If you’ve ever seen adverts for 0% credit cards you might wonder what all the fuss is about. After all, they are just another method of borrowing money that if not used carefully, can land you in debt. You may even be wondering why you shouldn’t just save up for the item you want rather than borrow to have it now?
Unfortunately, if your car has just died or your boiler needs replacing, you may not have the luxury of waiting.
This is where a 0% card for purchases can help. Not only are they one of the cheapest ways to borrow money, they can save you hundreds in interest charges on existing debts. Putting a large purchase (such as a boiler) on a 0% card will give you some all-important breathing space – extra time that can make paying for it more manageable.
Let’s take a closer look at the three main types of 0% card:
All credit cards offer around 56 days from making a purchase, during which time no interest is charged. This is known as the interest-free period. Fail to pay the debt off in full after this time, however, and you will be charged interest on the borrowing at your lender’s standard rate.
But a 0% credit card for purchases will charge zero interest on anything bought on the card for an introductory period (typically between six months and two years).
So, if you bought a £4,000 car on a 0% card for purchases (assuming your credit limit allowed it) you could potentially have up to two years before needing to pay off the bulk of the money.
Compared to taking out a personal loan, using a 0% card in this scenario could save hundreds of pounds in interest.
But there are a few things to be aware of:
It’s important to understand that whilst 0% cards give an introductory period during which you are charged no interest, you must make the minimum repayment to the card company each month. Miss just one payment (or pay late) and you will not only be charged a fee, but your 0% period will be declared void, meaning you will now be paying interest on the whole balance at the lender’s standard rate. It’s best to set up a direct debit so that the minimum payment is taken automatically so that you do not forget.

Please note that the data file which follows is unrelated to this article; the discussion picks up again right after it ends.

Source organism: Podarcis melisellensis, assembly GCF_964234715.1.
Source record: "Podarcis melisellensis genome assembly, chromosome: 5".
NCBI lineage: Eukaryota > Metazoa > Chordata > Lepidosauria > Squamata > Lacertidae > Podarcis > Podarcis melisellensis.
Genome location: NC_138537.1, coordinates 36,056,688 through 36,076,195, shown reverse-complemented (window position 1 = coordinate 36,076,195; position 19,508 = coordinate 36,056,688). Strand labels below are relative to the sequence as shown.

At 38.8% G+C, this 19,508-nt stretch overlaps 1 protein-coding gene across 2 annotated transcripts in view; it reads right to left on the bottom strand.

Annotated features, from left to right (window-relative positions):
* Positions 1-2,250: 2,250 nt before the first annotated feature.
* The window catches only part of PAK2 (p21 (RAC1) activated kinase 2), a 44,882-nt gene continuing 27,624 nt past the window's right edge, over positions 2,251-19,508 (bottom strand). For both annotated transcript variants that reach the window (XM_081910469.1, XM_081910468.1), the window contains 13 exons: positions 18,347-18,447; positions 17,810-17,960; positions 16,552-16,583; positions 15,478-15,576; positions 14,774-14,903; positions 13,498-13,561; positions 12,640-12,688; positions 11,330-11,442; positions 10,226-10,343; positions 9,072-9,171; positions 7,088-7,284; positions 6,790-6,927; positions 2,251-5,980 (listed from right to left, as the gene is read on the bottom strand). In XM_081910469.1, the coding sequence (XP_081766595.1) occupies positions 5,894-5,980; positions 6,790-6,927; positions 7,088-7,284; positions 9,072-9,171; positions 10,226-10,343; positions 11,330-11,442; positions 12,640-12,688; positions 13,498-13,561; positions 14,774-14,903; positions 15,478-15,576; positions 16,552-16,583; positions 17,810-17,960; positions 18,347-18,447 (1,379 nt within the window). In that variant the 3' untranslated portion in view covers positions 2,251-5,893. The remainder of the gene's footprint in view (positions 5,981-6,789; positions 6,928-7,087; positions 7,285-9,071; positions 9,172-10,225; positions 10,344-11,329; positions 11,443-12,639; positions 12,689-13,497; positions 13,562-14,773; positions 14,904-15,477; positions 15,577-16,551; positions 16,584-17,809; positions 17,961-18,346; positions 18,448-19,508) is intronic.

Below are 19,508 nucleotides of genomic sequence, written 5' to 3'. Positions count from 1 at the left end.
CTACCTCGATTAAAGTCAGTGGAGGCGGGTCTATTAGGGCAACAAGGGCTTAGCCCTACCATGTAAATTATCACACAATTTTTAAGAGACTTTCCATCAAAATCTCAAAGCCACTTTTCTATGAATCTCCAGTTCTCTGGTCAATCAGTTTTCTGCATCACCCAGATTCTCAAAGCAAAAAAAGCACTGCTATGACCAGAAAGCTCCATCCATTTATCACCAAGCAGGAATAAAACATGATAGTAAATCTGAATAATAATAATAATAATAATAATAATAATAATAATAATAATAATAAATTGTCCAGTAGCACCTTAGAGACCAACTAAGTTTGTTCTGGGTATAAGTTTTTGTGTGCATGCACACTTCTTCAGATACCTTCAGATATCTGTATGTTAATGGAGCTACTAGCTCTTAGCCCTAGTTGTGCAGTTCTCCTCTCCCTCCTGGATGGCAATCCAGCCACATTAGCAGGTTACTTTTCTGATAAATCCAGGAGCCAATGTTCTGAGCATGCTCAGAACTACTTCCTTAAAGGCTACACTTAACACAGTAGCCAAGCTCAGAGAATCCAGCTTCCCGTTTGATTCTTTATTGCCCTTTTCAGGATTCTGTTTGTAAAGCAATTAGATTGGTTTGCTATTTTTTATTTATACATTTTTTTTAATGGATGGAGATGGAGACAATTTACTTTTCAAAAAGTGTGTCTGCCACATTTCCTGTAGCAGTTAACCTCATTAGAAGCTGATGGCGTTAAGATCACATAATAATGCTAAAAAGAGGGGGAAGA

It is also vital to ensure you have the money at the end of the introductory period to repay your debt in full, or you risk being charged interest. Either pay off chunks of the balance every month, or transfer the money spent on the card to a savings account. If you do the latter, when the 0% deal ends you will have the money ready and will hopefully have earned some interest, too.
Withdrawing cash on a credit card will still cost you money regardless of the 0% deal. It will also leave a mark on your credit record – so avoid this at all costs.
If you currently owe money on a credit card that you are paying off (and paying interest on) a 0% card for balance transfers could be a good choice.
You may be charged a small fee for transferring the balance to the 0% card, but you no longer pay interest on what you owe, giving you time to pay off your debt rather than the interest on it. What’s more, if you owe money on more than one credit card, you could use a 0% card to consolidate the debt, leaving you with one balance to be repaid.
The best cards currently offer 0% balance transfer periods of up to 29 months – giving cardholders up to 2.5 years to pay off their borrowings. What’s more, some cards even offer the best of both worlds – 0% on both balance transfers and purchases.
While moving expensive credit card debt to a 0% card is clearly a sensible idea, you do need to be disciplined to benefit from doing so.